Many PhD graduates do work that has little relationship with the field they studied and researched. Some of the technologies worked on within the sciences, particularly information technologies may become obsolete soon after graduation. 

What is the value of a PhD?

A PhD is concerned with developing a personal framework about scientific or disciplinary investigation, analysis, and understanding. A PhD develops critical problem-solving skills, particularly with mass data. 

However, it must be said here that undertaking a PhD for so many years is not the only way to learn these skills. Nothing is better than experience in developing personal mastery within a discipline. Academia itself has seen the issues with specialization and developed hybrids such as the Doctor of Business Administration (DBA), which is an extension of an MBA, industrial PhDs that can be undertaken within the workplace, and PhD by publication.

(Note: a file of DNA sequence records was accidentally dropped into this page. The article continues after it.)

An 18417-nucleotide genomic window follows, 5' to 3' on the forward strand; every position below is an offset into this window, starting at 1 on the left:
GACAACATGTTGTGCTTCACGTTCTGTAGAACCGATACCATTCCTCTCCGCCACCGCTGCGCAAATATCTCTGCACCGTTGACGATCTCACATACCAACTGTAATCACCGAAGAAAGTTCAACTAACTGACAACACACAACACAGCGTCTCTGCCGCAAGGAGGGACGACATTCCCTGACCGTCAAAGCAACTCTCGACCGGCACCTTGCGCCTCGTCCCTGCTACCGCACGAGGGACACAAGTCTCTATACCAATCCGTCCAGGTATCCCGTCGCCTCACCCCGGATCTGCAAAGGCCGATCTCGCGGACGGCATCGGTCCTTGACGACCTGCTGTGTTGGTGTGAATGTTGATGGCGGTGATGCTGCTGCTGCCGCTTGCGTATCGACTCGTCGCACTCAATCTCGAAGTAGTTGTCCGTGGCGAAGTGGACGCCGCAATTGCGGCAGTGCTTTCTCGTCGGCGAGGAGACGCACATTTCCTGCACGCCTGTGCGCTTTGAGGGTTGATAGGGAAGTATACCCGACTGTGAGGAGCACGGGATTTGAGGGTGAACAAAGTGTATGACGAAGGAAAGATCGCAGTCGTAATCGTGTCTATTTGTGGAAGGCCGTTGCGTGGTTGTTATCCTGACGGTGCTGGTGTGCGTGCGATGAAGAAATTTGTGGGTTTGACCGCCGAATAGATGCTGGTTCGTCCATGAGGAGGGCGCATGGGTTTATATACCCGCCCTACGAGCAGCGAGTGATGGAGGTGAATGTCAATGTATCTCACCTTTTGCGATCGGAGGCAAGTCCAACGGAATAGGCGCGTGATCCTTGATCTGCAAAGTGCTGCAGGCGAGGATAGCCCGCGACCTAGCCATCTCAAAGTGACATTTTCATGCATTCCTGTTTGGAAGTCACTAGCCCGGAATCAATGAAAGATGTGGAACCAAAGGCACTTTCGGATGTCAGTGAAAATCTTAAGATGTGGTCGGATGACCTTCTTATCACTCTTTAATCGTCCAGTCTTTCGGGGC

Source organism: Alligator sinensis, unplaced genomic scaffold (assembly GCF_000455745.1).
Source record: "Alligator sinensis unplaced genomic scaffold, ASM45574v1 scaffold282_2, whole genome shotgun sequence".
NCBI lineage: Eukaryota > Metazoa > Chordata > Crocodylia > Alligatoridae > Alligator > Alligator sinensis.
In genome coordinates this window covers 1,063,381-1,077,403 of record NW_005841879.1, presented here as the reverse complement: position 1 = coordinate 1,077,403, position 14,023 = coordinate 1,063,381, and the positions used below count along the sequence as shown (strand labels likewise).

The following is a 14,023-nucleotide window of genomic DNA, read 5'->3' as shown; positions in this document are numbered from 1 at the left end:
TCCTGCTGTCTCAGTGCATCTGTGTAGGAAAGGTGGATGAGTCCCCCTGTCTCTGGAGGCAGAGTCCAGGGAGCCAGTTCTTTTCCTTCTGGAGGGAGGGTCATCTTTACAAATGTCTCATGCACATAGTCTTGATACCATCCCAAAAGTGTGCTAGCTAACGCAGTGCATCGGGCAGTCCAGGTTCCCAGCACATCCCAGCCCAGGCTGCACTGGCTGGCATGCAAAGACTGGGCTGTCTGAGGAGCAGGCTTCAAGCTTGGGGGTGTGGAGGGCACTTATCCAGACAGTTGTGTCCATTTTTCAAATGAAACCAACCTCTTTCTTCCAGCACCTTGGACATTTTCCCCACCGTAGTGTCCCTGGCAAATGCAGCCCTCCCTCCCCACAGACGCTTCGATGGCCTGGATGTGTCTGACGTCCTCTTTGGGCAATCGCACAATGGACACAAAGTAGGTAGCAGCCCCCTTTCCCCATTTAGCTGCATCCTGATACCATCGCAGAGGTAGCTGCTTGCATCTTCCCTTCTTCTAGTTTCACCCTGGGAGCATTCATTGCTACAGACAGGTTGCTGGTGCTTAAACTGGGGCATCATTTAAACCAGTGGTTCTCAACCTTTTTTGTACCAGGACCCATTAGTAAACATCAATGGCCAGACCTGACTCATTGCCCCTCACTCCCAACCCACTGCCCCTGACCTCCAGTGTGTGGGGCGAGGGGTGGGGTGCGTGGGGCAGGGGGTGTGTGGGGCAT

Another alternative is life-long education where a person undertakes short certificate, diploma and graduate diploma courses that suit his or her career needs at the time. This approach can foster interdisciplinary thinking. 

Many universities are promoting PhDs as a means for better employment opportunities, higher salaries, and a pathway to achieve an outstanding career. However for students who don’t already have a job or promise of a job, the reality is often very different where after graduation they are just caste off and forgotten by the university concerned. Employment prospects are not as good as made out and there is a glut of PhD holders in many areas

In the chase of the lucrative PhD market, some universities are breaching ethics through institutionalizing double standards. One of the biggest growth markets for PhD students exists where South East Asian universities are sending their staff overseas to undertake a PhD. There are inter-university agreements where candidates from South East Asian universities are automatically passed no matter the standard according to sources.